Archaeological Treasures Come to Phoenix

Phoenix Art Museum explores life of the first and largest metropolis on the American continent

Phoenix Art Museum presents “Teotihuacan: City of Water, City of Fire,” a major traveling exhibition organized by the de Young Museum in San Francisco in collaboration with the National Institute of Anthropology and History of Mexico.

Standing figure, 200–250. Greenstone.
Zona de Monumentos Arqueológicos
de Teotihuacán.
PHOTO BY JORGE PÉREZ DE LARA ELÍAS, INAH

With more than 200 outstanding objects from the National Museum of Anthropology in Mexico City on view for the first time in Arizona, the show provides a comprehensive insight into the art, everyday life and religion of Teotihuacan as well as its influence on other regions of Mexico.

Teotihuacan was the first, largest and most influential metropolis on the American continent. In its heyday between 100 BCE and 650 CE, the city encompassed an area of 20 square kilometers with a population of more than 150,000.

Both the inhabitants of Teotihuacan, its original name, and why the city was abandoned around 650 CE are still unknown.

When the Aztecs, coming from the north in the first half of the 14th century, discovered its abandoned ruins on the Mexican Central Plateau, they named it Teotihuacan, the place where gods were born, and used it as the setting for their own creation myth.

Circular relief, 300–450. Stone.
PHOTO COURTESY MUSEO
NACIONAL DE ANTROPOLOGÍA, INAH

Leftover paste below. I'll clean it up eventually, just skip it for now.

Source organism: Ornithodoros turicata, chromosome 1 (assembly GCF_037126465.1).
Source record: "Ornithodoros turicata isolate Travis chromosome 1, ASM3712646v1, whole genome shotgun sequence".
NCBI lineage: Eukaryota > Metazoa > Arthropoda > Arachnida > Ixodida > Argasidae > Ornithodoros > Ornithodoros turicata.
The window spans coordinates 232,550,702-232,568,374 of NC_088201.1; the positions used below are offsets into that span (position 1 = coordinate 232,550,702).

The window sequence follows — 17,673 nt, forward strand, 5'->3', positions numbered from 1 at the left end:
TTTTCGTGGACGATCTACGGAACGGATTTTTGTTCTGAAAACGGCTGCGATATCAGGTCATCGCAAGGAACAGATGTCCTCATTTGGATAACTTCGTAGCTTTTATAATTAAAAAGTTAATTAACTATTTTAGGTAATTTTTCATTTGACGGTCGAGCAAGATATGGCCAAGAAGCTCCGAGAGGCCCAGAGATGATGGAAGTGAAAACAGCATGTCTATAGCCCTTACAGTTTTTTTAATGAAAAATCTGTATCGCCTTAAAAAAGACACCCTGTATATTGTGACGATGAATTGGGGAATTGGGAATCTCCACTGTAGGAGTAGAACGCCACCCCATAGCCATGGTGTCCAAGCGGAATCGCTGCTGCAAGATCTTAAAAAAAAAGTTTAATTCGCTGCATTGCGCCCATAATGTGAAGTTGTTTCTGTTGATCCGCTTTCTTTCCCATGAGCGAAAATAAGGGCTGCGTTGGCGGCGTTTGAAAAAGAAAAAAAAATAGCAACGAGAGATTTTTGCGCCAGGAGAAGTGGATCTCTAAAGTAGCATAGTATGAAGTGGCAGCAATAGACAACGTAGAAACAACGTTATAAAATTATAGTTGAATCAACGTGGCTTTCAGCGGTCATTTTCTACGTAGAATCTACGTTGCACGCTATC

“Teotihuacan: City of Water, City of Fire” explores the archaeological history of the city through sculptures, friezes and murals; domestic objects including vessels and figures, stone carvings, masks, statues of gods and representations of animals; and extraordinary objects crafted out of precious materials including jade, obsidian, greenstone and onyx.

Over the course of the exhibition, Phoenix Art Museum will partner with Arizona State University and its archaeology faculty to create programs to enhance visitors’ experience of these World Heritage archaeological treasures.

“Teotihuacan: City of Water, City of Fire” is organized by the Fine Arts Museums of San Francisco and the Los Angeles County Museum of Art, in collaboration with the Secretaría de Cultura through the Instituto Nacional de Antropología e Historia de México.

This exhibition has been made possible in part by a major grant from the National Endowment for the Humanities: Exploring the human endeavor.


Teotihuacan: City of Water, City of Fire

Oct. 6, 2018 – Jan. 27, 2019

Phoenix Art Museum, 1625 N. Central Ave., Phoenix

For more information/tickets, visit phxart.org.

 

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